Letter from Henry Goulton on board USS Wabash to his mother - 25th January 1859
The first USS Wabash was a 4808 ton steam screw frigate built in Philadelphia in 1856. During 1858 to 1859 she went to the Mediterranean having initially served as flagship of the Home Squadron. During this time Henry Goulton was serving aboard and wrote a letter to his mother in England from Genoa in January 1859.
Transcribed letter from original letter held by Margaret Willmot daughter of Leonard Golton.
Original on fine smooth white paper from Henry Goulton to his mother dated 25th January 1859.
U.S. Steamer "Wabash"
Jany 25th /59
My dear Mother
This will in all probability take you by surprise, as it is some time since you have heard from me – although I did a short time ago write to my Brother hoping he would have received it, but having received no answer have concluded he never received it, as no answer has as yet been received.
Finding I could do no better on account of the hard times in America, I concluded as a change in life to take the Sea for a living, and accordingly entered the Navy of the United States for the term of three years, at wages of £2-10 per month, with our allowance of £1.8- or all put together $19.50 – American Money, - and take great pleasure in informing you that so far, I have been well and hearty, and trust luck is the case with all at home, and you in particular – The usage in these vessels is of the best kind – and to speak the truth in a few words, - There is no fault to be found by anyone in the Government Employ. I have seen Much since I left England, both in America, and other foreign places I have been at since I left England – at some future day, it may be my pleasure perhaps to see you all again, when I can recount to you all.
Acting as I have, I think has been very productive of good health to me, as well as showed me much of the world, that I would have been Entirely ignorant of, - so you will see every thing, no matter what the Change may be, turned out for the best = in perusing the Newspapers, both English and American I see that business is very dull all over, - therefore I feel quite satisfied for the present, - where I am, - as here I can accumulate a little Capital, that at some remote period, may be of essential service to me – while I am very favorably situated – I often cast a look toward those who need, and all who are suffering from the inclemency of the Season, - and where a Chance offers, throw my Mite toward their relief – should you ever get this, I hope you will write, and give me all the particulars you may consider of service to to me to know, as well as how every thing is in general at home – nothing worthy of any very particular note has Occurred on board to communicate to you, - we had a cruise to the Eastward last summer which proved to be very pleasant – as much was seen, which gave great satisfaction to all on board – in all probability we will have another the Ensuing Summer, as the Mediterranean has many ports to be visited, at present we will remain, perhaps to March in Genoa on account of the season being too Stormy to take the vessel about, for that reason you can write me often – a letter, as one from any of the family will be duly appreciated and promptly answered – England, being so near to where we are, admits of exchanging Communication by mail every 10 days, therefore I hope you will Embrace every Chance that offers of doing so. ~ In bringing this letter to a Close I beg you will remember me kindly to all Enquiring friends, you may chance to see and tell them all, that I tender them, my kind regards – and look forward with bright hopes that the days will yet come, when I can see them all in person again, - then to say to them what the limits of this sheet, for what of time and space precludes, - Finally, let me close this letter to you, with the most ardent hope, that a son can Express, that you may live long and enjoy many happy years, and may it yet be your pleasure to see us all that are living rise up to be useful to ourselves, and all around us, as well as to be a blessing to the generation in which we live. Give my Love to Mary Ussiney, and tell her that if God spares me I shall at the End of this cruise come over and see her, I must say my love to all.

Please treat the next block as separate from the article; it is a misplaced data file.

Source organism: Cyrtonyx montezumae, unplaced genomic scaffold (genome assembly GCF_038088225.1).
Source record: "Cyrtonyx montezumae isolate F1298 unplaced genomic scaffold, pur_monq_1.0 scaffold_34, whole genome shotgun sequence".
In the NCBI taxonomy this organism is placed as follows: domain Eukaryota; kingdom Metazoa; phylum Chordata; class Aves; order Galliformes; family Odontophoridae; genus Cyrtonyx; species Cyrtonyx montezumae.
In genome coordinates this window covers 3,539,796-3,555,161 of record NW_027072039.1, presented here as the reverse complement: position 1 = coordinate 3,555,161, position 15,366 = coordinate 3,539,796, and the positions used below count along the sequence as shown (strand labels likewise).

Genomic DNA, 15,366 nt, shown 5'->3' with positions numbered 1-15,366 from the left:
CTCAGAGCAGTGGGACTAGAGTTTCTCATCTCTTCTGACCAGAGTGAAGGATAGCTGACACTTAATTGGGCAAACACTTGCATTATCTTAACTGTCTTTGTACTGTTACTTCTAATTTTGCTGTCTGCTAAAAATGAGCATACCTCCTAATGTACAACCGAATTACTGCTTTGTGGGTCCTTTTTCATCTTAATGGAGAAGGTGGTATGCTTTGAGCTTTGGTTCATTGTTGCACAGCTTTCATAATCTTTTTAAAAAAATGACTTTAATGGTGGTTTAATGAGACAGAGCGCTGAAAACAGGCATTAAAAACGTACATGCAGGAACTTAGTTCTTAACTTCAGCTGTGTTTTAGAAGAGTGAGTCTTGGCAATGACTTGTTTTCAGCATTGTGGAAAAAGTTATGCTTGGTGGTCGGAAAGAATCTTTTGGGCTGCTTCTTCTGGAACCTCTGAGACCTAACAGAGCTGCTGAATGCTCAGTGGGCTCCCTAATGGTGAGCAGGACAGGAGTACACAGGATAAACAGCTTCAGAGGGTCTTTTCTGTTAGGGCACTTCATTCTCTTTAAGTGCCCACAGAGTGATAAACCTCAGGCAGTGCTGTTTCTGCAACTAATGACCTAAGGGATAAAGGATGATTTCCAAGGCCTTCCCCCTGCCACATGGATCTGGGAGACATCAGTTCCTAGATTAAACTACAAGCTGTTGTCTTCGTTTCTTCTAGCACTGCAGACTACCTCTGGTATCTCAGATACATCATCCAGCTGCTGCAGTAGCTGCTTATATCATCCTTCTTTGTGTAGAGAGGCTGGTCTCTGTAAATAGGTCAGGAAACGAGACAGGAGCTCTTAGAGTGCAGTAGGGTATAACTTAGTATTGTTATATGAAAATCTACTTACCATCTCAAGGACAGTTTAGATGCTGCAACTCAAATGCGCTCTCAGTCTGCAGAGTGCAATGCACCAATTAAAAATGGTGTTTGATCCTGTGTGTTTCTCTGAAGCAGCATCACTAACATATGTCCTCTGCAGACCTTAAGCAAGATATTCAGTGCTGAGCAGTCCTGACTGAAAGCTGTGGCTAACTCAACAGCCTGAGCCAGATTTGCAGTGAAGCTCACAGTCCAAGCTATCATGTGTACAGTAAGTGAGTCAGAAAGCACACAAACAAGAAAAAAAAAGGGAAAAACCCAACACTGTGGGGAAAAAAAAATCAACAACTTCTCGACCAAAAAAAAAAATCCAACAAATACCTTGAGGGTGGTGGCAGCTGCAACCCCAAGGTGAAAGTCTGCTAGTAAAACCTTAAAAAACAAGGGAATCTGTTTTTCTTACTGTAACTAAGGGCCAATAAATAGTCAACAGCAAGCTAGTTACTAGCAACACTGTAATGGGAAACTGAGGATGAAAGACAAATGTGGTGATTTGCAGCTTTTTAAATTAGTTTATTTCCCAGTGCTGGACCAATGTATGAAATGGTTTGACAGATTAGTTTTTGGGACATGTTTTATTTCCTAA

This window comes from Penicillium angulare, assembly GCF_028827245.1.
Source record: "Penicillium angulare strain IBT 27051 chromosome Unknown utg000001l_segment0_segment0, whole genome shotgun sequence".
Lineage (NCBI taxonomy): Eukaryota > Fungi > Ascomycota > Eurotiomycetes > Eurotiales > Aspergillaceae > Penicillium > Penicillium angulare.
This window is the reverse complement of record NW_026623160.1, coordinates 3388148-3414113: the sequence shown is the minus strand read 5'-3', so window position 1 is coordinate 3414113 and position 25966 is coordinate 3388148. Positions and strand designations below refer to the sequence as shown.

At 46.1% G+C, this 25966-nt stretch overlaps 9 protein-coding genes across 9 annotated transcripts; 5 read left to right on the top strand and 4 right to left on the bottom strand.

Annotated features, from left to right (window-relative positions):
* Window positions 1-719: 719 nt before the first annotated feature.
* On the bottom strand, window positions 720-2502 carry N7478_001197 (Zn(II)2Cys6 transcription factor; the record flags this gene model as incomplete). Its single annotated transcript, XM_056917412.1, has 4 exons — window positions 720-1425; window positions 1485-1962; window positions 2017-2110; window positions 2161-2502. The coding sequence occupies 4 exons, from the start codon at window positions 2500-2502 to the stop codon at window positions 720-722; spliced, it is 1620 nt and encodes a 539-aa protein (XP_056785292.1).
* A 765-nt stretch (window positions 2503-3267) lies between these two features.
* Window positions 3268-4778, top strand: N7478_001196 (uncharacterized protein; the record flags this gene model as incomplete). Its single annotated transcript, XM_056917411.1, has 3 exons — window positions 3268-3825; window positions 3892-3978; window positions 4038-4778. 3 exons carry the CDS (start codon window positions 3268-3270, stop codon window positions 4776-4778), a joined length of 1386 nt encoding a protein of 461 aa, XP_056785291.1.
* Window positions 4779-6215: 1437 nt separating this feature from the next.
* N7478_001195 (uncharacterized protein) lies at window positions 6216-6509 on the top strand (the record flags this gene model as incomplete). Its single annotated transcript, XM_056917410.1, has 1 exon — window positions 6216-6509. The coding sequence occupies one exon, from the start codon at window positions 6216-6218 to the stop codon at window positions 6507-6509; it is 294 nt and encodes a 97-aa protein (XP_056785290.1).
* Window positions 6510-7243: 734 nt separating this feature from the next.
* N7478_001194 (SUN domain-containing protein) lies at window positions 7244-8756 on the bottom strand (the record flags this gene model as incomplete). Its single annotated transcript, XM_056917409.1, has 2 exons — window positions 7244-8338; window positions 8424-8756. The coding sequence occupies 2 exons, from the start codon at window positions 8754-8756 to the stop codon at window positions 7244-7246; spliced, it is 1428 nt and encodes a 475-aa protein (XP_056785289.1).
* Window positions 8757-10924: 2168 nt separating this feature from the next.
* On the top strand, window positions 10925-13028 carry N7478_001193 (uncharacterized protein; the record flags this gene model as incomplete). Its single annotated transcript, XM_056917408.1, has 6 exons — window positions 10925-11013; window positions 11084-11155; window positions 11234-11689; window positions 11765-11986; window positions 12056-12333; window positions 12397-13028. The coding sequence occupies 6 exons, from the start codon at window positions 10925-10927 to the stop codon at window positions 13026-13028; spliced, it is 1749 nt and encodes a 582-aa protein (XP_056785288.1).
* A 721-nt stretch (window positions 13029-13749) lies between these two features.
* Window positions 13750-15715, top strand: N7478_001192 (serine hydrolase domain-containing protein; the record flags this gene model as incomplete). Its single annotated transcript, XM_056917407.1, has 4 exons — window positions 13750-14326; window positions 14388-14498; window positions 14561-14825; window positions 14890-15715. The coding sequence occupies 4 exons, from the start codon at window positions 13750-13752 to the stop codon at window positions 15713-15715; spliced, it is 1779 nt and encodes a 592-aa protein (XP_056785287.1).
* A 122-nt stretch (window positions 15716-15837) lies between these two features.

Direct to me
U.S. Steamer "Wabash
If you are interested in more information about the USS Wabash and the part that it later played in the American Civil War just two years after this letter was written then the links below should be used:
© Howard Golton 2003
Page last updated 14th July 2003